Refugee Boat Tragedy Retold in Film
27 October 2002
Among countless people to flee as Saddam Hussein's forces crushed a popular revolt in southern Iraq in 1991, refugee film maker, Hadi Mahood remembers seeing American helicopters in the skies above his hometown.
But he says despite US assurances it would support an uprising, it failed to intervene to prevent the Iraqi bombing of Samawah, more than 260 kilometres south of Baghdad.
Although he endured hard years behind barbed wire in a desert refugee camp on the Saudi border until permitted to settle in Australia in 1995, Mr Mahood was unprepared for the trauma he encountered recently while documenting the accounts of some of the 44 survivors of the ill-fated, Australia-bound boat referred to by Australian officials as SIEV X. The boat capsized and sank south of Indonesia just over a year ago. More than 350 asylum seekers, including 150 children drowned.
'When I interviewed the survivors, I was crying behind the camera,' says Mr Mahood, 'and I was crying when I checked the footage and did the editing'.
He showed excerpts from a one-hour doucmentary nearing completion at his house in north-western Melbourne, where he lives with his wife Khulud, from the southern Iraqi city of Basra, and 13-month-old son, Adam.
On the day, The Sunday Age visited Mr Mahood, a Senate committee reported it had found it extraordinary that the overcrowded SIEV (suspected illegal entry vessel) X sank in the vicinity of major Australian operations without any concern being raised by intelligence agencies or other authorities.
Mr Mahood says survivors have told him a man who organised the voyage, and was sentenced to six months' jail, had an Indonesian police radio and the hotel from which they had left was owned by a senior Indonesian police officer.
He has taken the film's title, Sinbads, from a hero in the classic The Thousand and One Nights, whose survival despite shipwrecks and other adversity on seven sea voyages, which he says is, in some ways emblematic of the predicament of millions of Iraqis seeking refuge in countries such as Australia.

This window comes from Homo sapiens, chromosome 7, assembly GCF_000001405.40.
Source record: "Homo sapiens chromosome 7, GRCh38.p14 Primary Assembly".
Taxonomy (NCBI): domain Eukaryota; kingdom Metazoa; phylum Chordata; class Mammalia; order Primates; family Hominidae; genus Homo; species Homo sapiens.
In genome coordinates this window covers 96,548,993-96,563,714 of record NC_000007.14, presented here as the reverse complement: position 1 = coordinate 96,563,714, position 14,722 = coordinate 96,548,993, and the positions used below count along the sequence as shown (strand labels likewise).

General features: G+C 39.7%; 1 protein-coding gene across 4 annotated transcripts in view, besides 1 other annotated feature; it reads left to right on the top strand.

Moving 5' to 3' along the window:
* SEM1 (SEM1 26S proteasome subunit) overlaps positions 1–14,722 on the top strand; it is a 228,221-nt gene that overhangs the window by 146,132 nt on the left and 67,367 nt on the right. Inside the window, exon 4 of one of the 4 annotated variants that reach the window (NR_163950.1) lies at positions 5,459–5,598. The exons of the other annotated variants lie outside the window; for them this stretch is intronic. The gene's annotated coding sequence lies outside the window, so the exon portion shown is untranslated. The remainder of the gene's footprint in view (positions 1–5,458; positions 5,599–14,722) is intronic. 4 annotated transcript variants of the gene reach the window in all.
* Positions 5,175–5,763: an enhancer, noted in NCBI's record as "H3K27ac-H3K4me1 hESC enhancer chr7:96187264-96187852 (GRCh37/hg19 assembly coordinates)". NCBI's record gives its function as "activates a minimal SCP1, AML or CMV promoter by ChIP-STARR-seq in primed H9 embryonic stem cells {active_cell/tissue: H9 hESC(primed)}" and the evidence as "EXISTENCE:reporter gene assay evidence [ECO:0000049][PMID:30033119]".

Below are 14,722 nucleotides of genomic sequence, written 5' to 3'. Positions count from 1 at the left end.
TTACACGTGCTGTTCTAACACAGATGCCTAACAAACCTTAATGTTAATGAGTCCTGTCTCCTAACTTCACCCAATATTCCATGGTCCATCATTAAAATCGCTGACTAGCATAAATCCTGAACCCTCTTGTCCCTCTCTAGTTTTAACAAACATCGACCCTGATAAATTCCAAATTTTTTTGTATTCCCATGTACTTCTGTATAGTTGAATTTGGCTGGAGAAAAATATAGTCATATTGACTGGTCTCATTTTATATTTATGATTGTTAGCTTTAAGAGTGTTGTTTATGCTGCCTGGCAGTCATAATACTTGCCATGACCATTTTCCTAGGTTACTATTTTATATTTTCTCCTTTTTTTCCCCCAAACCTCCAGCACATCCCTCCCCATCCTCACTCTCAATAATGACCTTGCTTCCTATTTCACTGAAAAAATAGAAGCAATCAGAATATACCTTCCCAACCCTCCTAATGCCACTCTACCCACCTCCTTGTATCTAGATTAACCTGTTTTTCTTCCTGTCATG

'Every Iraqi is like Sinbad' the 42 year old film makers says.
Nine survivors from SIEV X and a woman from another vessel, whose daughter was among several to drown after it sank off Indonesia months earlier, are among those appearing in the documentary.
One man in his mid-40s lost nine close relatives, including his wife, son, three daughters, borther, sister-in-law and their children. 'By God, I saw my wife three metres away from me' said another survivor in the documentary. 'I went to save her and heard my daughter scream...' Both drowned.
One man in the documentary described a newborn infant attached by an umbilical cord to the mother in the long hours before rescue by an Indonesian fishing boat. Another, who had clung to timber in waves up to four metres high, said: 'Around the evening, Dr Al Battat, God bless his soul, was about two metres from his son. He couldn't swim and had no jacket on. He wanted to get closer to his son who was calling, 'Dad... help me...' Later we found his body floating.
In the documentary it is revealed boats approached in darkness, raising hopes of rescue. A person caught in a spotlight from one boat had yelled repeatedly for assistance but said 'it came close and then withdrew'. Another said 'The lights were flashing at us... but they didn't... try to save any of us.'
A newsreader on local Arabic radio, Mr Mahood has made several documentaries in Australia, including a film on a Blue Mountains-based Iraqi writer known as Jailan. As a student in Baghdad, he won an award for a film called Bird Seller.
He says his latest film was delayed through lack of resources until he posted his proposal on an Iraqi community website and subsequently found assistance from people including a student film maker Larry Lawson; Julian Burnside, QC, and his artist wife Kate Durham; film production manager John Banagan and editor Paul Williams.
The Senate Committee last week called for an independent inquiry into alleged 'disruption activity' on asylum seeker vessels in Indonesia. It wants scrutiny of activity Australia set in motion through its partners in the Indonesian Government and its own network of informants.
Mr Mahood is committed to documenting the survivors' stories despite inevitable distress: 'I must record this tragedy.'